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Nasa finds dangerous levels of radiation on Mars (VIDEO)


Part of the Mars panorama released by NASA that combines 817 images taken by the panoramic camera on the Mars Exploration Rover Opportunity.



Astronauts may have to face serious health risks from elevated radiation levels if they travel to Mars, recent Nasa research revealed — meaning that improved technology to shield space travelers from danger would have to be developed before missions could begin.

Astronauts would have to contend with both galactic cosmic rays (fast-moving particles that can penetrate ships) as well as the charged particles that are regularly emitted by the Sun.  

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As Mars missions would take around 12 to 17 months, according to, that'd provide a lot of potential for dangerous exposure to radiation, and a potentially high cancer risk. 

"We need to get there faster to reduce the impact of the galactic cosmic rays, but we need to have shielding, local shielding, on board to eliminate the effects of solar particle events," said spaceflight radiation health officer Eddie Semones to "So it's hand in hand."

The data was collected by the Mars Curiosity Rover's "Radiation Assessment Detector," which collected information on what radiation levels inside a spacecraft would be — useful for potential space travelers.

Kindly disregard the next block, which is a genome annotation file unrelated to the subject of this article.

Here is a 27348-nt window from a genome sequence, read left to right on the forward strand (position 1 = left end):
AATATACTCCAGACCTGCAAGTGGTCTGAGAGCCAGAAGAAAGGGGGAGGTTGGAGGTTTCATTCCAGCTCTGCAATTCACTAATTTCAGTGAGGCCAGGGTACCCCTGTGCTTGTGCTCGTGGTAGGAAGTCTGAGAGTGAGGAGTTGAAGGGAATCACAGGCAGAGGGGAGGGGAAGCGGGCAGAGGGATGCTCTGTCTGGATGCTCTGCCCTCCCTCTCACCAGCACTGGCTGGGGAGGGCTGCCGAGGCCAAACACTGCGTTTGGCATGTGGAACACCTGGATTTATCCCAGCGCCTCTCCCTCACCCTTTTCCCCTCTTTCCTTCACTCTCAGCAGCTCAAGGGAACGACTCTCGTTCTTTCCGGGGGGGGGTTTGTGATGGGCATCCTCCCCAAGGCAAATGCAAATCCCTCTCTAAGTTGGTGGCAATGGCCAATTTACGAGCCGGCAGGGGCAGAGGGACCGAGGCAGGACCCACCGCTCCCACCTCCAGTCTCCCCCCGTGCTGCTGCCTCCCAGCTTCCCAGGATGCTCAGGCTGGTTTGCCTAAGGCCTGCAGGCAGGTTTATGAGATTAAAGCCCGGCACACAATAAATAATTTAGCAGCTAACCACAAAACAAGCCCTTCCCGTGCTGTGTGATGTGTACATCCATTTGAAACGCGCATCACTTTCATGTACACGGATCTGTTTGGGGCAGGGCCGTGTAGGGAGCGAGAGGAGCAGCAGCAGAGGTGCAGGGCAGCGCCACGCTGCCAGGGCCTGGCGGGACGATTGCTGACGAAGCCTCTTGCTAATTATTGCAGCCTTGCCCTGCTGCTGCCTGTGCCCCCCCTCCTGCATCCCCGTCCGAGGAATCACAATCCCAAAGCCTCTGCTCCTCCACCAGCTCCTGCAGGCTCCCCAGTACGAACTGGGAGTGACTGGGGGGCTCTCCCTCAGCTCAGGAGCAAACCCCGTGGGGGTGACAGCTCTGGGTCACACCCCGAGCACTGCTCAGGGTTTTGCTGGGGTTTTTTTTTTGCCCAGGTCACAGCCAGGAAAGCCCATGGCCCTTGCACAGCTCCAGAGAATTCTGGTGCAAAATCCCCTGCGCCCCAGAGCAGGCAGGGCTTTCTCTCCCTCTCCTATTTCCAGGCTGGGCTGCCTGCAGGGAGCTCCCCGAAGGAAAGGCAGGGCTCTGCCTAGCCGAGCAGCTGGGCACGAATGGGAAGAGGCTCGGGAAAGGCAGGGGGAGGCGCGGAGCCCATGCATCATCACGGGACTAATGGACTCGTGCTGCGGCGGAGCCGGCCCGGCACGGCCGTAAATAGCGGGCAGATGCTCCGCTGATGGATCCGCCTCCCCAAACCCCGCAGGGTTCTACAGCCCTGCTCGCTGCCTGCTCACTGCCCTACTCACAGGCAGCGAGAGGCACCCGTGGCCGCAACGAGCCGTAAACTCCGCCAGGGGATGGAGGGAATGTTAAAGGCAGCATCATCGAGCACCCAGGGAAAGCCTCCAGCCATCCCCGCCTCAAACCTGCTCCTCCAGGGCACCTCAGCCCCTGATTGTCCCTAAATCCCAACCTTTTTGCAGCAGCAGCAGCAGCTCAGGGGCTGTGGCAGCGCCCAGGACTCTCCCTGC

Nasa currently has set a three percent chance of fatal cancer as an acceptable risk for astronauts, a limit that scientists fear might be surmounted by a Mars mission. 

"In terms of accumulated dose, it's like getting a whole-body CT scan once every five or six days," said Cary Zeitlin of the findings, in a Nasa press release. "Understanding the radiation environment inside a spacecraft carrying humans to Mars or other deep space destinations is critical for planning future crewed missions."

Planetary scientist Geraint Jones wrote in the Guardian that one solution might be building "a highly shielded module into the design of the spacecraft, ie a storm cellar" — which astronauts could retreat inside to hide from the strongest bursts of solar radiation, following solar flares.